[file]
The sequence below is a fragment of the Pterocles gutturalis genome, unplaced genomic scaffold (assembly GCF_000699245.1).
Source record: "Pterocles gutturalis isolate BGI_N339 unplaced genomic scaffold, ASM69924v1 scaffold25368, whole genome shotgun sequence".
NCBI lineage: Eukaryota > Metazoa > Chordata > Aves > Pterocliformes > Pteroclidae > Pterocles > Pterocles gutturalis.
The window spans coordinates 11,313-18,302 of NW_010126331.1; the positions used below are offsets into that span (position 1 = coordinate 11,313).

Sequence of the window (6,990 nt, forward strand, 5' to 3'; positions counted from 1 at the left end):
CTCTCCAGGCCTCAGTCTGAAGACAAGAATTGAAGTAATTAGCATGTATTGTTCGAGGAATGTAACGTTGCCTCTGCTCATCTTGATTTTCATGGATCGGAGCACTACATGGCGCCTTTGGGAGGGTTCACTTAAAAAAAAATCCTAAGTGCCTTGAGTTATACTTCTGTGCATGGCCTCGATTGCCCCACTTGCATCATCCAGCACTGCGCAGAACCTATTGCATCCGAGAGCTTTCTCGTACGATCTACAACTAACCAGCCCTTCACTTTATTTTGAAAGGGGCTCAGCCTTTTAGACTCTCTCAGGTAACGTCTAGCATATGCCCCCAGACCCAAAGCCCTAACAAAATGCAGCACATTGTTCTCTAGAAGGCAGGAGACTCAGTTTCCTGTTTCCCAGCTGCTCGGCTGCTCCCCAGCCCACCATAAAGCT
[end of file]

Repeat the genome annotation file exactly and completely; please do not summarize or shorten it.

The sequence below is a fragment of the Pterocles gutturalis genome, unplaced genomic scaffold (assembly GCF_000699245.1).
Source record: "Pterocles gutturalis isolate BGI_N339 unplaced genomic scaffold, ASM69924v1 scaffold25368, whole genome shotgun sequence".
NCBI lineage: Eukaryota > Metazoa > Chordata > Aves > Pterocliformes > Pteroclidae > Pterocles > Pterocles gutturalis.
The window spans coordinates 11,313-18,302 of NW_010126331.1; the positions used below are offsets into that span (position 1 = coordinate 11,313).

Sequence of the window (6,990 nt, forward strand, 5' to 3'; positions counted from 1 at the left end):
CTCTCCAGGCCTCAGTCTGAAGACAAGAATTGAAGTAATTAGCATGTATTGTTCGAGGAATGTAACGTTGCCTCTGCTCATCTTGATTTTCATGGATCGGAGCACTACATGGCGCCTTTGGGAGGGTTCACTTAAAAAAAAATCCTAAGTGCCTTGAGTTATACTTCTGTGCATGGCCTCGATTGCCCCACTTGCATCATCCAGCACTGCGCAGAACCTATTGCATCCGAGAGCTTTCTCGTACGATCTACAACTAACCAGCCCTTCACTTTATTTTGAAAGGGGCTCAGCCTTTTAGACTCTCTCAGGTAACGTCTAGCATATGCCCCCAGACCCAAAGCCCTAACAAAATGCAGCACATTGTTCTCTAGAAGGCAGGAGACTCAGTTTCCTGTTTCCCAGCTGCTCGGCTGCTCCCCAGCCCACCATAAAGCT